ReachOut Australiahas today launched the results of the largest study it has ever conducted, revealing the mental health benefits of the service.
A measurable impact: Helping young people to be and stay well is an independently peer-reviewed study that explores how young Australians engage with ReachOut and how the service impacted their mental health. The findings of the study, which surveyed approximately 2000 ReachOut users aged 16 to 25 years over a three-month period, showed:
- an improvement in mental health, including a significant reduction in symptoms of depression, anxiety and stress*
- reduced suicide risk**
- an increase in help-seeking behaviour***
- 90.95% of participants rated their overall experience of ReachOut as 'good' or 'excellent'
- 82% of participants agreed that ReachOut is relevant
- 86.7% said it was available and accessible.
ReachOut helped users by improving their understanding of their experiences of mental health and wellbeing, as well as the experiences of others. It also provided practical strategies and tools to support their mental health, connected them with others, and made them feel more positive about themselves.
Ashley de Silva, CEO of ReachOut said that with the explosion of digital mental health programs, apps and tools, it has never been more important to understand whether digital services are improving the mental health of young people.
This study builds on our body of existing research and confirms the meaningful impact of the work we do at ReachOut. Young people using ReachOut experienced a significant reduction in their symptoms of depression, anxiety and stress. We also saw a reduction in the proportion of young people at high risk of suicide. Encouragingly, there was also an increase in help-seeking behaviour.
The growing burden of mental ill-health in Australia's young people deserves our urgent attention. Now and for the future, digital services like ReachOut must be available to support young people get the help they need to be well and stay well. For us, this also means remaining committed to ongoing service development and evaluation so that we can continue to respond to the needs of young people, he said.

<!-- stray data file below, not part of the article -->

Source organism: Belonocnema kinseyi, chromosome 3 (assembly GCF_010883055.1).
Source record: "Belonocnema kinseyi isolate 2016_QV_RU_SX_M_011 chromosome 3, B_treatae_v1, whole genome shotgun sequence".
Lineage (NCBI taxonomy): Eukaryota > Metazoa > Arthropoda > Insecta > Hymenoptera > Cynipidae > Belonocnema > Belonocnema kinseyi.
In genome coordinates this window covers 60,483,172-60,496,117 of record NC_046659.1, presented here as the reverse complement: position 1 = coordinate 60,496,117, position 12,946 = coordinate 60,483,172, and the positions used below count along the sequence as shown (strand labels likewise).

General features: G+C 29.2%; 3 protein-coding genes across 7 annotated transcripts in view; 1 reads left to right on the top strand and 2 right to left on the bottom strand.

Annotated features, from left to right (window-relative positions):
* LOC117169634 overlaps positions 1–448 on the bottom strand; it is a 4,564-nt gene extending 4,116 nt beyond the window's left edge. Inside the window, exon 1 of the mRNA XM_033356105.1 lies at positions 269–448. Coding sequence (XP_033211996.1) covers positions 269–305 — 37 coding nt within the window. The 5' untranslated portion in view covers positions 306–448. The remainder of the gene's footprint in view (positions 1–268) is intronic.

* Participants completed the Depression, Anxiety and Stress Scale (DASS-21) three times over the course of three months.
** There was a significant reduction in the proportion of participants who were at high risk of suicide over the three-month period of the study, with a decrease from 12.3 per cent at baseline to 8.6 per cent of participants by the three-month follow-up.
*** Participants who were experiencing symptoms of depression, anxiety and/or stress and who had not sought help within the threemonths prior to the study, with 11.6 per cent going on to seek help from a mental health professional, and an additional 5.7 per cent seeing a doctor or GP. 53.3% of all participants sought help from a friend and 35.6% sought help from a parent.
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ReachOut is the most accessed online mental health service for young people and their parents in Australia. Their trusted self-help information, peer-support program and referral tools save lives by helping young people be well and stay well. The information they offer parents makes it easier for them to help their teenagers, too.
ReachOut has been championing wider access to mental health support since they launched their online service more than 20 years ago. Everything they create is based on the latest evidence and is designed with experts, and young people or their parents. That's why ReachOut is a trusted, relevant service that's so easy to use.
Accessed by more than 2 million people in Australia each year, ReachOut is a free service that's available anytime and pretty much anywhere.